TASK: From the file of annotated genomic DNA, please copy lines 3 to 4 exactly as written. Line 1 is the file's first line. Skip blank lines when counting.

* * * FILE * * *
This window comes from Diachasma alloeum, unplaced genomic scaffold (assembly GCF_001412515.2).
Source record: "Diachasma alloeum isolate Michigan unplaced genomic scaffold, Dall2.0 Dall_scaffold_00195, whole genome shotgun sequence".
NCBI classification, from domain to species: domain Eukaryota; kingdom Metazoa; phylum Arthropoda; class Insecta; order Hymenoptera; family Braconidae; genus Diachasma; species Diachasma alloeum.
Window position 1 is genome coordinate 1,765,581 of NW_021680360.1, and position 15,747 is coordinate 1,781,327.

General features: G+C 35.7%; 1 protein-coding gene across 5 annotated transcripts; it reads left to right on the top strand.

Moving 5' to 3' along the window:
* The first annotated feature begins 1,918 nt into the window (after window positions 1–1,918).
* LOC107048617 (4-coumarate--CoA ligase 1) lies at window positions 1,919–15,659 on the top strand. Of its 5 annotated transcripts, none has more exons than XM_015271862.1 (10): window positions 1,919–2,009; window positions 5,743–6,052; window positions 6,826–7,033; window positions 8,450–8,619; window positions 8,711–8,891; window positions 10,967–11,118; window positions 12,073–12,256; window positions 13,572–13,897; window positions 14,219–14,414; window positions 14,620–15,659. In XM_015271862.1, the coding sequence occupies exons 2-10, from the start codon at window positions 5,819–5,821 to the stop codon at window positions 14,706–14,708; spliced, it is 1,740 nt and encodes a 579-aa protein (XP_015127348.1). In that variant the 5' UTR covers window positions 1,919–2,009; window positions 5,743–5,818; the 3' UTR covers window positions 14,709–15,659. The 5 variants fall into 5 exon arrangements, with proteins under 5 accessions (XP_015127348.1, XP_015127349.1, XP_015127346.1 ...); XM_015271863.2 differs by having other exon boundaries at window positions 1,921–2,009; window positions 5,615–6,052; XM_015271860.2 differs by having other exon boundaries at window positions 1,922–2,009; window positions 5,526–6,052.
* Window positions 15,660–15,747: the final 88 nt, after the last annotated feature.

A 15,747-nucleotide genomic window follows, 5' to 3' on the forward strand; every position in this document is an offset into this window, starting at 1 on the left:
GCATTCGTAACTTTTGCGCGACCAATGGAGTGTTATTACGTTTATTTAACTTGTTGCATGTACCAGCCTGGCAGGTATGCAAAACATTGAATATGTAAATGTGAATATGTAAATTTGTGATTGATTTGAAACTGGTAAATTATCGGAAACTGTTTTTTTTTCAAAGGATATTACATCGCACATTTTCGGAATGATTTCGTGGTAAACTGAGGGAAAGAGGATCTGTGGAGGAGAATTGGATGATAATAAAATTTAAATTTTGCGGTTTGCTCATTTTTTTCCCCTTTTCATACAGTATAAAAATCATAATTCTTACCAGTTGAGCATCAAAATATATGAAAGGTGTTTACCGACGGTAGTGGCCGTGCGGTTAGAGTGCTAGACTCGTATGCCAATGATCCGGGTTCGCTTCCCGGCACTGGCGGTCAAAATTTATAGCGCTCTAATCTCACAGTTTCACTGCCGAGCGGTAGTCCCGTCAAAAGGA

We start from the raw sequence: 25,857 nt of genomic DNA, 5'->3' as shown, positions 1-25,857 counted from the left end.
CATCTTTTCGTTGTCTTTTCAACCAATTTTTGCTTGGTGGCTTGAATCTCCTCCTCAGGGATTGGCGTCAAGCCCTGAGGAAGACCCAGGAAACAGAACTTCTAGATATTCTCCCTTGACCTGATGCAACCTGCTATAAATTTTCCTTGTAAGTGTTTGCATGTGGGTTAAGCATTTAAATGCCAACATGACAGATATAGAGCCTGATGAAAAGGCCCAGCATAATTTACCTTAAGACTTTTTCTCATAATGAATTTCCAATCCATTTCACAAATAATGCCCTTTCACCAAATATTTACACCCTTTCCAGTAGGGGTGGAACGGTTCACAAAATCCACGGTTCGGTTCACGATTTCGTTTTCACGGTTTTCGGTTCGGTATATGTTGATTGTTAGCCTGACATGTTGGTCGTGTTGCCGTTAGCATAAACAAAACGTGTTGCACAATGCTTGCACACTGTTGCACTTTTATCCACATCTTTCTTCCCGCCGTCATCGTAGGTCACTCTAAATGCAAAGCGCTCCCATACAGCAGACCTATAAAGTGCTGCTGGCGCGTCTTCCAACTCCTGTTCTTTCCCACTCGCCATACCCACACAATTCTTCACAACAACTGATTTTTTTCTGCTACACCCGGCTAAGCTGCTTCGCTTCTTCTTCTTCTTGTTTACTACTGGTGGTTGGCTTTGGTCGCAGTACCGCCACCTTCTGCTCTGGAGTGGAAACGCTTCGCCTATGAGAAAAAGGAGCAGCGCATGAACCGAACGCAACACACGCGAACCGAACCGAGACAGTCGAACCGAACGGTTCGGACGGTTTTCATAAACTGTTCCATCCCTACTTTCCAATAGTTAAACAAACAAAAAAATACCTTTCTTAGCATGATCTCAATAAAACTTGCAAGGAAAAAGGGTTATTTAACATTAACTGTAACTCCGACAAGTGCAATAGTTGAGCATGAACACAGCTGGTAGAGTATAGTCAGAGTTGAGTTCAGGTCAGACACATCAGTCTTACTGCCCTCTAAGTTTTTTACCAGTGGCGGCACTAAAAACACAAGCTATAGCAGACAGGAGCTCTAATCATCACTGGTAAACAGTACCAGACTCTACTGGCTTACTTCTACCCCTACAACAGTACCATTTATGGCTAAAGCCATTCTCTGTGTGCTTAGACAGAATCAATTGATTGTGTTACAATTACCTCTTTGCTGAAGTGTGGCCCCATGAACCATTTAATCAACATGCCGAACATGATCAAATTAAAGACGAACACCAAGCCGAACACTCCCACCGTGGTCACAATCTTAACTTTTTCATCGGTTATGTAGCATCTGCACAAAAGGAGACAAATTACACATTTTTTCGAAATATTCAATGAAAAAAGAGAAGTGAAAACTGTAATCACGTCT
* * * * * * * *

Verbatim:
NCBI classification, from domain to species: domain Eukaryota; kingdom Metazoa; phylum Arthropoda; class Insecta; order Hymenoptera; family Braconidae; genus Diachasma; species Diachasma alloeum.
Window position 1 is genome coordinate 1,765,581 of NW_021680360.1, and position 15,747 is coordinate 1,781,327.